Ring signatures explained in simple terms


Hi it’s Keir Finlow-Bates here, and I did
say yesterday that I was going to try to explain
ring signatures, so here is an analogy using
no computer science terms or mathematical
terms that hopefully will give you an idea
of what is going on.
So in this analogy we have people, who are
the equivalent of public keys, and we have
some blackmail information on one of those
people, and that’s the equivalent of a private
key.
So you have ten people, say, and nine of these
people you have no control over whatsoever,
but the tenth person – you have that specific
leverage that means that they will do what
you say and what you are trying to do is you
are trying to prove to another party that
you do have this information on one of those
people, without revealing which person it
actually is.
That then gives you the anonymity property.
So what you do is: you get the ten people
to play a game of “I went to market”, and
it’s a particular game of “I went to market”
where each person is going to name two items
of fruit, and they take … one item of fruit
is passed on from the previous player, and
the other one they swap out the previous player’s
second item of fruit and they name a new one.
So, imagine that the tenth person is the one
that you have the blackmail information on.
The first person starts off and they will
just arbitrarily pick two items of fruit.
Now remember these, because it’s important
at the end.
So the first person says: “I went to market
and I bought an apple and a pear.”
Then the second person starts playing the
game and they say, “I went to market and I
bought an apple” and they swap out the pear
and they say, “and a banana.”
So they said “I bought an apple and a banana.”
And then the third person says, “I went to
market and I bought a banana and a pineapple.”
And so on.
All the way down to person number eight, and
by that time the fruits have all changed,
so person number eight may be saying “I went
to market and I bought a mango and a papaya.”
Now, person number nine might then say “I
bought a papaya and a peach”, and then we’re
on to the tenth person, the one that you actually
have control over, and you tell him that,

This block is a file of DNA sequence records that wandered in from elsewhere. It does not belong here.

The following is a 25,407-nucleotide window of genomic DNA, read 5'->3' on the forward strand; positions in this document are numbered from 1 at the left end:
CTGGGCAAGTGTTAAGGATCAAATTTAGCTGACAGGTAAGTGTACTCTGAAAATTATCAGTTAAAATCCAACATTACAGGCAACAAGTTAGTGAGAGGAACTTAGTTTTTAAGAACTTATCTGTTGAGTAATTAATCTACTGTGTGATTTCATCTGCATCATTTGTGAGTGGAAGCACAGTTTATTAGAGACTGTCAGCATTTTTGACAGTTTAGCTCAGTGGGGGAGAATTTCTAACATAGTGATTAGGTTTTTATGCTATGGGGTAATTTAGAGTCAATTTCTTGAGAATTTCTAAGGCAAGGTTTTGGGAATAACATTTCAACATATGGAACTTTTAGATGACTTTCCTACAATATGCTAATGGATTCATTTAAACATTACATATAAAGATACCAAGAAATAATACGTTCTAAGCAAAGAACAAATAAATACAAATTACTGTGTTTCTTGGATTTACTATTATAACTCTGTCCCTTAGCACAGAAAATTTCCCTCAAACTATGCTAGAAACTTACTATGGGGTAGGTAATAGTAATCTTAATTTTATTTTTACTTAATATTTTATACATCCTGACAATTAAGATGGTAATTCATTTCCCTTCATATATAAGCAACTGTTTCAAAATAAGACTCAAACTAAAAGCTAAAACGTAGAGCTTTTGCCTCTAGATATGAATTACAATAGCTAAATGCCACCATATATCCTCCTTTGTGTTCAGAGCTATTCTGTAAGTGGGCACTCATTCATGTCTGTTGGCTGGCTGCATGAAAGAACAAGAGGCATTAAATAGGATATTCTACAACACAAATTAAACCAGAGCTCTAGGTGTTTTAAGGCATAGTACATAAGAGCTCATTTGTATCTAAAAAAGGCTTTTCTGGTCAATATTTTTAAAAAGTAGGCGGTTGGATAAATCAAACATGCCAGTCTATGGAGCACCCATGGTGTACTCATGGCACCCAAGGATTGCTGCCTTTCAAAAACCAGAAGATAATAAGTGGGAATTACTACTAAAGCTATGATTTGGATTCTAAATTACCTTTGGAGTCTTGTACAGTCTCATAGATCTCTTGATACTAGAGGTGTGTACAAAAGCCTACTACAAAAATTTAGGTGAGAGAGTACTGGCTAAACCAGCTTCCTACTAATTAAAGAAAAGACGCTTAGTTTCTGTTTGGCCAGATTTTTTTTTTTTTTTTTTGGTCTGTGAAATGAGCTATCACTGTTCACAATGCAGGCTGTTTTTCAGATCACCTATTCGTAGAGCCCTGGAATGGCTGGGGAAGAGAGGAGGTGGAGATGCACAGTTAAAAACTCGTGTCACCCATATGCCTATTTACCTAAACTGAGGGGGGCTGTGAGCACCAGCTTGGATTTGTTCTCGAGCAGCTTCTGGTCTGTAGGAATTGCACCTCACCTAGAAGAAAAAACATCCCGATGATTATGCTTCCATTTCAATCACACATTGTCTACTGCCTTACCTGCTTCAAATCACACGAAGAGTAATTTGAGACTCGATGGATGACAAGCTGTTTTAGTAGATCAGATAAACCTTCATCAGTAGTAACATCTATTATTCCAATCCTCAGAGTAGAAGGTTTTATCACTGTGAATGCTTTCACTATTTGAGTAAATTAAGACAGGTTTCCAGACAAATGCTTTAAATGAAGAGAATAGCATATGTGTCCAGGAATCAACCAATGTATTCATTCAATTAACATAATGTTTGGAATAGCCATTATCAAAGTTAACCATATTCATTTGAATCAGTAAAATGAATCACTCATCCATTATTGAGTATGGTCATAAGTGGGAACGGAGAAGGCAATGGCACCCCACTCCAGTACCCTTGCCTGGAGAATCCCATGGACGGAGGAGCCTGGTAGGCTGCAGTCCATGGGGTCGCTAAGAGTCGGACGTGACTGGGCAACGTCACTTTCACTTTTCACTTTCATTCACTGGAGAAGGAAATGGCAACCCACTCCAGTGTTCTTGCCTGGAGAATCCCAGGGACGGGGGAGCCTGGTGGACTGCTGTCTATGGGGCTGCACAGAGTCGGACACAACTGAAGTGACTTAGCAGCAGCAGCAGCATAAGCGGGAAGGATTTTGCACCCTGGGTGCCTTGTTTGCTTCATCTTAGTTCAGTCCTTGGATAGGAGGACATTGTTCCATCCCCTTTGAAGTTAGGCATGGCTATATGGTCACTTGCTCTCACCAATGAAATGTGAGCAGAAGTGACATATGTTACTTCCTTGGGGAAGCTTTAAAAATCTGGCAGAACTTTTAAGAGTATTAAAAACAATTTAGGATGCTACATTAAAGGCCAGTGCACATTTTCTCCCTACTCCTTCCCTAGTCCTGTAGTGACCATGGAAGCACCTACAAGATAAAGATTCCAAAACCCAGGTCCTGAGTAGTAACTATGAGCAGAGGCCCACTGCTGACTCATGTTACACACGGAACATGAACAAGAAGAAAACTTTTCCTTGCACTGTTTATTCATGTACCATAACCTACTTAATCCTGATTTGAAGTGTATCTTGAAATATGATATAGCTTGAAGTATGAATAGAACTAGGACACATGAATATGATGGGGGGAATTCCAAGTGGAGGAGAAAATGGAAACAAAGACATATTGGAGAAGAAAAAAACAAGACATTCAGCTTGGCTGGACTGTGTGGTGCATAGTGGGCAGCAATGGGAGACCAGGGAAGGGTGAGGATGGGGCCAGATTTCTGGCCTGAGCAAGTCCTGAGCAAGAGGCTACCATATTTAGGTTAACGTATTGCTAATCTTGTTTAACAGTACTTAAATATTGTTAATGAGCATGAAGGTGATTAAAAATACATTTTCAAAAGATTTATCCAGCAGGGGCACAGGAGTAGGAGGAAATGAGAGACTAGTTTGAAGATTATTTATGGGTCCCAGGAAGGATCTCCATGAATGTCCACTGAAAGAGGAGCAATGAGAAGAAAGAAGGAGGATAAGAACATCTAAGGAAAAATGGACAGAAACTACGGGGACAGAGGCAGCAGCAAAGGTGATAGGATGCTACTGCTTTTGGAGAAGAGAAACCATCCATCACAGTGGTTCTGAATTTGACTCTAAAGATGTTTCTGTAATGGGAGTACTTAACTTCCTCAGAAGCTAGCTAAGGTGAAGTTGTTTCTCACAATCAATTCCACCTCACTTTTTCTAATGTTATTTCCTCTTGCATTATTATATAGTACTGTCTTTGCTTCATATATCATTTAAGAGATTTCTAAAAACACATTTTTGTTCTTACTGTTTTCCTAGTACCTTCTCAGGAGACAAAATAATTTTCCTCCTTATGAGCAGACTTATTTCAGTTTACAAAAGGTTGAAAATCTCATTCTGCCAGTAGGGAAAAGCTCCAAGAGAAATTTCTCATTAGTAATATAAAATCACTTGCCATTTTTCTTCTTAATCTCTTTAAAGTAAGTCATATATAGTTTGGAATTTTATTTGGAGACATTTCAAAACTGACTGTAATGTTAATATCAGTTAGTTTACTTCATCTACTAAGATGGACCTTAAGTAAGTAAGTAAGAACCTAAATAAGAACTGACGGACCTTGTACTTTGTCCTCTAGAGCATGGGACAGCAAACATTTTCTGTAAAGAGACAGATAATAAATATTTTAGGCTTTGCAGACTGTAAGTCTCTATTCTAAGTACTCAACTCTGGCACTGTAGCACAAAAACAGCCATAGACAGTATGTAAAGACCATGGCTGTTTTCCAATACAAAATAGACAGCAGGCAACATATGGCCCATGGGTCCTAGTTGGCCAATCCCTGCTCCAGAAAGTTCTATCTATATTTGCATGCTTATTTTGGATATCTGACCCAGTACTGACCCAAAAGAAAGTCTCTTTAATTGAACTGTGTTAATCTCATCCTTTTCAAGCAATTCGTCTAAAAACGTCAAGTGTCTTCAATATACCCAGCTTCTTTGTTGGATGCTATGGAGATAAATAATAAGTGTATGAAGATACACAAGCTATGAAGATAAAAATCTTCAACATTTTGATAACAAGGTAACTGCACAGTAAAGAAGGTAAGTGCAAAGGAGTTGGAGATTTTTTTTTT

“I want you to swap out papaya for apple.”
And he’ll do that because you’ve got that
blackmail information on him.
So the tenth person says, “I went to market
and I bought an apple and a peach.”
And that then makes the circle, because now
you can link that back to the first one who,
remember, said “apple” and “pear”.
So “apple and peach” can turn into “apple
and pear” – it links together.
And when you look at the chain of fruits,
each person has named one fruit that the previous
person mentioned, and a new one, and a person
on the outside looking at that circle of fruits
that have been named can’t tell where it started
and where it finished.
However, they also know that you have to have
been able to tell one person to pick exactly
the right fruit in order to make the loop
complete.
So when they look at the whole set of ten
people, and … you have to make sure you
don’t present them in the order of 1 to 10,
you want to kind of rotate it round so that
people don’t know where you started, but when
you look at that circle of people and the
fruits that they’ve named, they all link together
back into a circle and the only way that could
happen (and remember we have millions of fruits
to choose from in the cryptography world,
not just the 200 or so that there are out
there in the real world.
I don’t know, maybe there are 2000 different
types of fruit in the real world), anyway,
the odds of a tenth person picking the correct
fruit to link them back to the first one are
so miniscule that in practice it can’t happen.
And therefore anybody looking in from the
outside knows that there must have been at
least one person that you were able to control
but they can’t tell which one it is.
Because the loop is totally symmetric, there’s
no … nothing in that loop that says “this
one is different from all the others” for
an outside observer.
And that is basically how ring signatures
work.
So you may need to go back over this again,
because it is understandable but maybe not
instantly.
In any case, I hope that helped explain the
concept, they are used in for example, Monero
in order to allow transactions to remain effectively
private.
When a transaction has occurred, you have
a big group – might not just be 10, it might
be a hundred, and that means you have a 1%
chance of randomly picking the correct key
or in this case with the example the correct
person who was actually under control of the
person initiating the transaction.
I think it’s very neat, kind of fun, and it’s
interesting that there is actually a real
use for it.
I’ll see you in the next video soon.
Bye for now!

Add a Comment

Your email address will not be published. Required fields are marked *